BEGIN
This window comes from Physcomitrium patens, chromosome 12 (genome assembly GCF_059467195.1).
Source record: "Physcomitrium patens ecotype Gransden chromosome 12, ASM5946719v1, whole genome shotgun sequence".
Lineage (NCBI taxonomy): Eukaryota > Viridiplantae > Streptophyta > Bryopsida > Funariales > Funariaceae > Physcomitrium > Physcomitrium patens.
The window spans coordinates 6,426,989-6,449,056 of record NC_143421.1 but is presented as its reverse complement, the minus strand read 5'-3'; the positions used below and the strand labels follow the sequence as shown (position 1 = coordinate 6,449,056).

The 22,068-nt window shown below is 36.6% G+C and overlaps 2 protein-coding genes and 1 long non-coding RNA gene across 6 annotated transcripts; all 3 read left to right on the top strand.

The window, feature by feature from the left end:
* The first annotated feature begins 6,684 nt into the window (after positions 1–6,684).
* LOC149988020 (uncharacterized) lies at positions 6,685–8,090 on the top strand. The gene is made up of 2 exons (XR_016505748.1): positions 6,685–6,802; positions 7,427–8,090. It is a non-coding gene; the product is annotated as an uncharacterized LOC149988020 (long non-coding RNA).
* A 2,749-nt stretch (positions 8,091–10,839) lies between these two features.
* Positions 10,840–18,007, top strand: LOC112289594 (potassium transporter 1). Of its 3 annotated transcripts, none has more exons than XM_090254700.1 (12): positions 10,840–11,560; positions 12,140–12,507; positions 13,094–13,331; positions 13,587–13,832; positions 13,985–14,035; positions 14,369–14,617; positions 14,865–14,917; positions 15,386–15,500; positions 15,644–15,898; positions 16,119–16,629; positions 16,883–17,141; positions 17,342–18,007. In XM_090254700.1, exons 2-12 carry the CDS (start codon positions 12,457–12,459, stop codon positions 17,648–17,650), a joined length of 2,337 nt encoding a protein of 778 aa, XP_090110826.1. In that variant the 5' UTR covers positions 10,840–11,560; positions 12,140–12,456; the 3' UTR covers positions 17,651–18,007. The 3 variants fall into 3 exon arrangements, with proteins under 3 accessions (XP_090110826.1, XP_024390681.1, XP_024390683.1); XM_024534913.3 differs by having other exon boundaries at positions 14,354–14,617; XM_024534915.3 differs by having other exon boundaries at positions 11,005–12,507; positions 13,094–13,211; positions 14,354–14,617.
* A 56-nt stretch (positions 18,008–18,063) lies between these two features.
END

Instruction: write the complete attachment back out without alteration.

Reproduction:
This window comes from Physcomitrium patens, chromosome 12 (genome assembly GCF_059467195.1).
Source record: "Physcomitrium patens ecotype Gransden chromosome 12, ASM5946719v1, whole genome shotgun sequence".
Lineage (NCBI taxonomy): Eukaryota > Viridiplantae > Streptophyta > Bryopsida > Funariales > Funariaceae > Physcomitrium > Physcomitrium patens.
The window spans coordinates 6,426,989-6,449,056 of record NC_143421.1 but is presented as its reverse complement, the minus strand read 5'-3'; the positions used below and the strand labels follow the sequence as shown (position 1 = coordinate 6,449,056).

The 22,068-nt window shown below is 36.6% G+C and overlaps 2 protein-coding genes and 1 long non-coding RNA gene across 6 annotated transcripts; all 3 read left to right on the top strand.

The window, feature by feature from the left end:
* The first annotated feature begins 6,684 nt into the window (after positions 1–6,684).
* LOC149988020 (uncharacterized) lies at positions 6,685–8,090 on the top strand. The gene is made up of 2 exons (XR_016505748.1): positions 6,685–6,802; positions 7,427–8,090. It is a non-coding gene; the product is annotated as an uncharacterized LOC149988020 (long non-coding RNA).
* A 2,749-nt stretch (positions 8,091–10,839) lies between these two features.
* Positions 10,840–18,007, top strand: LOC112289594 (potassium transporter 1). Of its 3 annotated transcripts, none has more exons than XM_090254700.1 (12): positions 10,840–11,560; positions 12,140–12,507; positions 13,094–13,331; positions 13,587–13,832; positions 13,985–14,035; positions 14,369–14,617; positions 14,865–14,917; positions 15,386–15,500; positions 15,644–15,898; positions 16,119–16,629; positions 16,883–17,141; positions 17,342–18,007. In XM_090254700.1, exons 2-12 carry the CDS (start codon positions 12,457–12,459, stop codon positions 17,648–17,650), a joined length of 2,337 nt encoding a protein of 778 aa, XP_090110826.1. In that variant the 5' UTR covers positions 10,840–11,560; positions 12,140–12,456; the 3' UTR covers positions 17,651–18,007. The 3 variants fall into 3 exon arrangements, with proteins under 3 accessions (XP_090110826.1, XP_024390681.1, XP_024390683.1); XM_024534913.3 differs by having other exon boundaries at positions 14,354–14,617; XM_024534915.3 differs by having other exon boundaries at positions 11,005–12,507; positions 13,094–13,211; positions 14,354–14,617.
* A 56-nt stretch (positions 18,008–18,063) lies between these two features.